The Federal Communications Commission (FCC), in a draft report, says the U.S. has made great strides in closing the “digital divide” and expanding broadband internet services in rural areas of America.
Rural counties have consistently lagged behind metro areas in the deployment of fast internet because consumers are spread out and it’s expensive to serve them. Increasing service to rural areas has been an FCC priority for nearly a decade but expansion of service has come at a slow pace.
“We’ve been tackling this problem by removing barriers to infrastructure investment, promoting competition, and providing efficient, effective support for rural broadband expansion through our Connect America Fund,” FCC Chairman Ajit Pai said in a statement
The draft report says the number of Americans who lack access to a fixed broadband connection dropped by 25 percent in one year, from 26 million to 19.4 million between 2016 and 2017.
To be considered broadband service, an internet connection must achieve a minimum speed of 25 Mbps/3 Mbps. The report says a lot of the progress has come in rural America, where 5.6 rural consumers got faster internet over the course of 12 months.
Earlier this month, the co-chair of the Congressional Rural Broadband Caucus released a letter he wrote to House Speaker Nancy Pelosi (D-Calif.) that urged her to include broadband spending in a potential infrastructure package.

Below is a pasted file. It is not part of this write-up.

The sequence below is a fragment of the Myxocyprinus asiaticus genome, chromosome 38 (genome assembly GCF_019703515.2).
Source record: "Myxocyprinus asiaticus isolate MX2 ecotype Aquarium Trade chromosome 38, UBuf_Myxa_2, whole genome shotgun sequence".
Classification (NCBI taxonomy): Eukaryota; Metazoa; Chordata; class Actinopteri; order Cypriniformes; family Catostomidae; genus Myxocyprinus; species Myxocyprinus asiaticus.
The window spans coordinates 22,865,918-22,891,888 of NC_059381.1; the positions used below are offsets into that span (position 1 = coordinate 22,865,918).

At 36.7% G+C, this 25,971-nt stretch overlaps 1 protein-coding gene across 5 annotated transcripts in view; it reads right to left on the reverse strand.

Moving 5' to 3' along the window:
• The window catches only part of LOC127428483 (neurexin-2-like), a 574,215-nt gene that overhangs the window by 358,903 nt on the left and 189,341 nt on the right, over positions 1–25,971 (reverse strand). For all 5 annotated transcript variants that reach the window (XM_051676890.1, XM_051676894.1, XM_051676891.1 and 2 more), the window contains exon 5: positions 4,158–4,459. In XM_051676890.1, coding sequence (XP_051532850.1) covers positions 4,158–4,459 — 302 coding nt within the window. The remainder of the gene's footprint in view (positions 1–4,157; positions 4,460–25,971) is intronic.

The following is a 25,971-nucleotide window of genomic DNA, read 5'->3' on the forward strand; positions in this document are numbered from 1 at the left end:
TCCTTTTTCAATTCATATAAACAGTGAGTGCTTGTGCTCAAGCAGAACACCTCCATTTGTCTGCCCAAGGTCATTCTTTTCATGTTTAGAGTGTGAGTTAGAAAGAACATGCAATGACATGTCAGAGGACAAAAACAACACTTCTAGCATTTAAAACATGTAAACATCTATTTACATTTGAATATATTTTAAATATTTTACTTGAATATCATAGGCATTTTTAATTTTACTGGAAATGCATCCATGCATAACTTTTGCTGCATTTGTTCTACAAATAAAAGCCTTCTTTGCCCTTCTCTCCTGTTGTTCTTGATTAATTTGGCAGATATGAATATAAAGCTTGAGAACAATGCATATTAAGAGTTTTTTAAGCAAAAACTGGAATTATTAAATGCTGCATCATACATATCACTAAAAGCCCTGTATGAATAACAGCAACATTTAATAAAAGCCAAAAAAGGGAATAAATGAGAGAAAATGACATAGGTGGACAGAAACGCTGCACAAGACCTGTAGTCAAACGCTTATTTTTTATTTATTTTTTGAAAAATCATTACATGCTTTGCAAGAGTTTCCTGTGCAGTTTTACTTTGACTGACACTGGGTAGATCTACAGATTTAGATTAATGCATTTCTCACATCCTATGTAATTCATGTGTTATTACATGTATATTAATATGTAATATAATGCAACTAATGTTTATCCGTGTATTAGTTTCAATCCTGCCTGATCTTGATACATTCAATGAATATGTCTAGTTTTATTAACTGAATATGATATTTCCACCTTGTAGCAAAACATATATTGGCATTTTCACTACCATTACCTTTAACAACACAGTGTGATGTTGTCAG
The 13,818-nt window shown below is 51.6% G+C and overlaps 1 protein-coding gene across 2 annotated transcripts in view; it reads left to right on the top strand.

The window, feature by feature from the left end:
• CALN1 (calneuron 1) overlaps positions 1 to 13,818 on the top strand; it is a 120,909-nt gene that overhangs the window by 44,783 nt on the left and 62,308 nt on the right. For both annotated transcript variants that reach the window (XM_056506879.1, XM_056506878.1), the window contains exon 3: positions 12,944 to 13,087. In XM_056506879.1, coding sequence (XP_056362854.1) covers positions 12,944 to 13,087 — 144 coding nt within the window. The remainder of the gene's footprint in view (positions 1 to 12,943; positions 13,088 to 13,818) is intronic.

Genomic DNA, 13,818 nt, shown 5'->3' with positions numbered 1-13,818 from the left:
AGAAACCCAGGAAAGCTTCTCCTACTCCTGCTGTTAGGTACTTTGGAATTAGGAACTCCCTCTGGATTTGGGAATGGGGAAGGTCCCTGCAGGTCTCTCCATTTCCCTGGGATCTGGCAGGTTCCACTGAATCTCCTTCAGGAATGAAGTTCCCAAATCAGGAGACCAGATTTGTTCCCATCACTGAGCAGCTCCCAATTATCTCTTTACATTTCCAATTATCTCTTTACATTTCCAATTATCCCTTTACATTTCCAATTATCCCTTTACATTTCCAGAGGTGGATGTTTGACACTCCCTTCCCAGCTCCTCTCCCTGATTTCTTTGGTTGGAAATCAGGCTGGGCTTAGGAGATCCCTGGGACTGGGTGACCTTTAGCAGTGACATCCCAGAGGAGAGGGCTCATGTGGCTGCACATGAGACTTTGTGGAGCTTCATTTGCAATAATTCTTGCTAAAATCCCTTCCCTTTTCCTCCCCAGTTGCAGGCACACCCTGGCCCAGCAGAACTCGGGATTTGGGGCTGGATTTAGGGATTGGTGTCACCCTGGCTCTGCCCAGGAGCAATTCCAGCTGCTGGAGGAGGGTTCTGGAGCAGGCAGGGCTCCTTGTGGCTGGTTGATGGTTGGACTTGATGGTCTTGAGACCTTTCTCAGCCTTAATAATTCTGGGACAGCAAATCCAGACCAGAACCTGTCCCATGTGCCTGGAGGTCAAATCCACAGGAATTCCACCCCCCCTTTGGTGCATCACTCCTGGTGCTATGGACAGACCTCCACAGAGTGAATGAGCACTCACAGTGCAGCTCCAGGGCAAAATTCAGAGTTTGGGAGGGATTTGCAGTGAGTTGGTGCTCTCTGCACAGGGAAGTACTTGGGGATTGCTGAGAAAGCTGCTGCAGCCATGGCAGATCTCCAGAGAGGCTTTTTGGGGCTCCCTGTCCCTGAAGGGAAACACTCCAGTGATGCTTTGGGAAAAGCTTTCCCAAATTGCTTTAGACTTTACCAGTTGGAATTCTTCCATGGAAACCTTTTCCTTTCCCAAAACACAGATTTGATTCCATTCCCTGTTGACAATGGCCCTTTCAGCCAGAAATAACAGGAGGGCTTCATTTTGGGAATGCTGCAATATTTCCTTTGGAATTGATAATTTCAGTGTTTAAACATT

Rep. Rob Wittman (R-Va.), whose district spans a wide area of rural Eastern Virginia, says President Trump’s proposal for an infrastructure bill should include funding for technology infrastructure too.
“With that in mind, I am urging you to prioritize policies in the 116th Congress that will help promote broadband investments and bridge the digital divide between urban and rural America,” Wittman wrote in the letter.
Virginia an underserved state
According to Wittman, nearly 50 percent of consumers living in rural Virginia lack access to high speed internet and 29 percent don’t have any internet service at all. He says obstacles include government red tape and regulations, cost of service, and varying geographic factors.
FCC Commissioner Jessica Rosenworcel, one of two Democrats on the Commission, took issue with the draft report that reports significant progress.
“Millions of households -- in rural and urban communities -- have no access to high-speed service,” she wrote in a tweet. “That’s a fact.”
The five commissioners -- three Republicans and two Democrats -- will meet later to vote on whether to adopt the draft as official FCC policy.